How Hadoop is Driving New Information Management Strategies

Unless you have been trapped under an elephant, you have heard a lot about big data. About 5 years ago, the term really gained momentum as IT organizations started to embrace the Hadoop big data management stack, which eliminated previous barriers and costs associated with the traditional data warehouse and storage approach.

Today, most IT teams are either contemplating a Hadoop strategy or are well under way in the hopes of making data actionable. The obvious upside to the business is that all the data it could ever use will now be collected and stored. However, the bad news is they don’t really know how to get access to it or worse, make sense of it.

Based on the maturity of the deployment, business leaders have gone so far as to question if they will see any real return from their Hadoop investments beyond just storage-related cost savings. In fact, what these mature organizations really want to know is if all of this amazing data that is being collected will actually be usable to drive business decisions and value.

If the entirety of the enterprise IT landscape were comprised only of Web 2.0 companies like Google, Yahoo, Facebook, and Twitter then Hadoop would be considered an unqualified success for big data projects. However, the reality is quite different as many Hadoop undertakings inside of mainstream enterprises are still largely deemed “science projects” that have not been integrated into production environments.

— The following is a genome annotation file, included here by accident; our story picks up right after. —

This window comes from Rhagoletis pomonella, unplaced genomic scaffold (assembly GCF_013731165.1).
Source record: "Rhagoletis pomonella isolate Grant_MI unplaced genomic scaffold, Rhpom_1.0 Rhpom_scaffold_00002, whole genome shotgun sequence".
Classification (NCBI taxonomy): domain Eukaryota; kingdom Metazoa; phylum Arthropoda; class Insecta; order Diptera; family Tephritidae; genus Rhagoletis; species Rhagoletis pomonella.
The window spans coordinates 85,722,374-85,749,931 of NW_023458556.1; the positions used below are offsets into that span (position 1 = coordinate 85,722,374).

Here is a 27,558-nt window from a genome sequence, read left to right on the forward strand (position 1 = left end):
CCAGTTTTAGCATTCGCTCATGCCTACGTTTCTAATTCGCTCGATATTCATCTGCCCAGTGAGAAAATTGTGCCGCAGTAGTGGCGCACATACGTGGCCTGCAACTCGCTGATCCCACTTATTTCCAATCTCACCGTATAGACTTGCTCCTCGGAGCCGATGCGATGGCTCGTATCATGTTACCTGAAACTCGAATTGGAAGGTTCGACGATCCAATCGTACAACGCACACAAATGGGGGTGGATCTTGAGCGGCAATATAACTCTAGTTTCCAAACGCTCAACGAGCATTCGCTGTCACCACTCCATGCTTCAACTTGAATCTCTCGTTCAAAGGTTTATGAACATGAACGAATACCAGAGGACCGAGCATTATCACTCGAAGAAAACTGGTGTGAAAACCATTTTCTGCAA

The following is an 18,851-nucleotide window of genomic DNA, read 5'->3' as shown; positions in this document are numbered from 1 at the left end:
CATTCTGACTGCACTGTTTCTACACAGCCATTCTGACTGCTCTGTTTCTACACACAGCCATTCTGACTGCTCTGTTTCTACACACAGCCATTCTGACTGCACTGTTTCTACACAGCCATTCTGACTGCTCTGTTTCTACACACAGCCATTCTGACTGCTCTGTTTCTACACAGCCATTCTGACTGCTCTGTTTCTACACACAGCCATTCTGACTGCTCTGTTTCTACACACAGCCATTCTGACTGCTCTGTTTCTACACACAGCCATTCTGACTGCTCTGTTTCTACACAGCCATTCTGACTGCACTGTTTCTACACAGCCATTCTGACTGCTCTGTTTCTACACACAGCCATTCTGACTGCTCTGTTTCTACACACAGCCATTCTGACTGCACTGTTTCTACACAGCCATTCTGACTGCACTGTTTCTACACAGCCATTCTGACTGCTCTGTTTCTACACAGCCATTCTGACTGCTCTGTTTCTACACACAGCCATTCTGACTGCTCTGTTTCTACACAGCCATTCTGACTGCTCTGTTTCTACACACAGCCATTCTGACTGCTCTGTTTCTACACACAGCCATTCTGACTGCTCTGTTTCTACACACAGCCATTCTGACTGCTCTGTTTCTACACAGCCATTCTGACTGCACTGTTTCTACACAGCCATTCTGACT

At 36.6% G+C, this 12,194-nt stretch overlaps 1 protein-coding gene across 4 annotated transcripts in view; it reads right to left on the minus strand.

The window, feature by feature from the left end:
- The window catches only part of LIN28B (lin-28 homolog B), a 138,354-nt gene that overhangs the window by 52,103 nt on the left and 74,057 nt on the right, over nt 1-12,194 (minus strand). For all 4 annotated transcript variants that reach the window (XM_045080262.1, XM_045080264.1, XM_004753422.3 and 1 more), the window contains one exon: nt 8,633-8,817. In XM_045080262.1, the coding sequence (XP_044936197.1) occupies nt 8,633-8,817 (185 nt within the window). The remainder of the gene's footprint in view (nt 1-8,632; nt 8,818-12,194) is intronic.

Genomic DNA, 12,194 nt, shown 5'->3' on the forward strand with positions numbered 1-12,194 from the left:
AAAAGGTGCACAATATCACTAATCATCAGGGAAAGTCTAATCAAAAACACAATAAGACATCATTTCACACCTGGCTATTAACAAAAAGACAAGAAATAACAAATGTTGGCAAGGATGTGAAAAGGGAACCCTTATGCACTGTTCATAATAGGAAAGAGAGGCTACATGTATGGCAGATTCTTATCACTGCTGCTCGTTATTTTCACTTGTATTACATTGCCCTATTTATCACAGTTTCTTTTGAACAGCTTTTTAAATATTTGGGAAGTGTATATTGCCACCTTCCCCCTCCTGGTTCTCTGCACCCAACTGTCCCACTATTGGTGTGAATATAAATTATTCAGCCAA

In addition, the major Hadoop distributions from the major players are still largely unable to work with each other. As Hadoop encroaches further into mainstream enterprises, incumbent database vendors are responding more aggressively in an effort to protect their primary turf.

All the while, Hadoop faces a tough time demonstrating its applicability and value inside big data projects across the larger enterprise market, which constitutes a much larger commercial opportunity. According to Statista research, the enterprise software market alone is estimated at nearly a $300 billion per year and growing. Yet, most business applications have no way of tapping into these vast data pools.

In time, these issues will work themselves out and it should not deter enterprises from adoption, as Hadoop has already proven itself as a business-critical technology.

However, there are significant organizational issues that need to be addressed for Hadoop big data implementations to mature to the next level:

  • IT must expose the data in a self-service model. While IT has done a fine job building out their ingestion process, it is no longer good enough to simply collect all the data available. IT teams need to supply “pipes” which allow business users to extract the data they need instead of swimming in a pool full of old, unusable data.
  • The business has to be pragmatic about what data they need to support their analytics. Since the leaders within the lines of business are most familiar with what intelligence they need out of that data, the impetus now lies with them to take Hadoop projects to the next stage. The difficulty is the overwhelming volume and variety of data. Sometimes, less is more, and once they realize they don’t need ALL of the data, the situation becomes more manageable. Perhaps they just need to take a portion of the data and combine it with third party sources to make it more contextual for analytics. For instance, many companies collect web traffic statistics, but not all of it is useful to every department. Perhaps the marketing team wants to overlay web traffic location data with social media content from to see if regional campaigns are driving the intended interactions with online communities. The security team, on the other hand, may need a different portion of that data to understand visitor profiles and trends which later help them detect anomalous behaviors. In both cases, IT should make it possible for the business to organize and shape the data on the fly without waiting for models to be built or IT to make it usable.